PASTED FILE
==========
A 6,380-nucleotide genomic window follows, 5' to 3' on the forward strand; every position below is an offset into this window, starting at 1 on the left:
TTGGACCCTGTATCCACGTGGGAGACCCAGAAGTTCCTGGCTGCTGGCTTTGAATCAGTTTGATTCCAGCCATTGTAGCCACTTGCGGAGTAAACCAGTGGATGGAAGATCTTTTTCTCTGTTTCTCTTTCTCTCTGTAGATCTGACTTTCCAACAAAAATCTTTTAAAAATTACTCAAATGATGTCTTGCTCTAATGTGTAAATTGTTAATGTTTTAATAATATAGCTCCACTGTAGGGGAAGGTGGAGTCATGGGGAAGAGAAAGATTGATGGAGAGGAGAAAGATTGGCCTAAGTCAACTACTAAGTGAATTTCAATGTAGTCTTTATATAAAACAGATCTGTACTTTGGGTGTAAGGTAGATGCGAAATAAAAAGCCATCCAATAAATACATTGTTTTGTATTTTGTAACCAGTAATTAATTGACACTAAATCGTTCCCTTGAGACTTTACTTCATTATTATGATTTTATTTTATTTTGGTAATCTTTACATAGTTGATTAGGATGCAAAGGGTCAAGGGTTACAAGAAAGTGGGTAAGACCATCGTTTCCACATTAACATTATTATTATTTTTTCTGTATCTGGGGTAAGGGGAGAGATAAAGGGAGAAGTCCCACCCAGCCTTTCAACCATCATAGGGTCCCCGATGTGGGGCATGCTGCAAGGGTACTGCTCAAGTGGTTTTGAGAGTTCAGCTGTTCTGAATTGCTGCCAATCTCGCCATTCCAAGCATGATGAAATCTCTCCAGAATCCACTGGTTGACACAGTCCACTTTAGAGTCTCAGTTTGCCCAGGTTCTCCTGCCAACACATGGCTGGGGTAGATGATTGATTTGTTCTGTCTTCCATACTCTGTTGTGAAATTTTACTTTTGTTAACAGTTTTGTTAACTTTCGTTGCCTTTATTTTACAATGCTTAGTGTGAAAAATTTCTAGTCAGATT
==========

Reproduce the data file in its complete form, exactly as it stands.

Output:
A 6,380-nucleotide genomic window follows, 5' to 3' on the forward strand; every position below is an offset into this window, starting at 1 on the left:
TTGGACCCTGTATCCACGTGGGAGACCCAGAAGTTCCTGGCTGCTGGCTTTGAATCAGTTTGATTCCAGCCATTGTAGCCACTTGCGGAGTAAACCAGTGGATGGAAGATCTTTTTCTCTGTTTCTCTTTCTCTCTGTAGATCTGACTTTCCAACAAAAATCTTTTAAAAATTACTCAAATGATGTCTTGCTCTAATGTGTAAATTGTTAATGTTTTAATAATATAGCTCCACTGTAGGGGAAGGTGGAGTCATGGGGAAGAGAAAGATTGATGGAGAGGAGAAAGATTGGCCTAAGTCAACTACTAAGTGAATTTCAATGTAGTCTTTATATAAAACAGATCTGTACTTTGGGTGTAAGGTAGATGCGAAATAAAAAGCCATCCAATAAATACATTGTTTTGTATTTTGTAACCAGTAATTAATTGACACTAAATCGTTCCCTTGAGACTTTACTTCATTATTATGATTTTATTTTATTTTGGTAATCTTTACATAGTTGATTAGGATGCAAAGGGTCAAGGGTTACAAGAAAGTGGGTAAGACCATCGTTTCCACATTAACATTATTATTATTTTTTCTGTATCTGGGGTAAGGGGAGAGATAAAGGGAGAAGTCCCACCCAGCCTTTCAACCATCATAGGGTCCCCGATGTGGGGCATGCTGCAAGGGTACTGCTCAAGTGGTTTTGAGAGTTCAGCTGTTCTGAATTGCTGCCAATCTCGCCATTCCAAGCATGATGAAATCTCTCCAGAATCCACTGGTTGACACAGTCCACTTTAGAGTCTCAGTTTGCCCAGGTTCTCCTGCCAACACATGGCTGGGGTAGATGATTGATTTGTTCTGTCTTCCATACTCTGTTGTGAAATTTTACTTTTGTTAACAGTTTTGTTAACTTTCGTTGCCTTTATTTTACAATGCTTAGTGTGAAAAATTTCTAGTCAGATT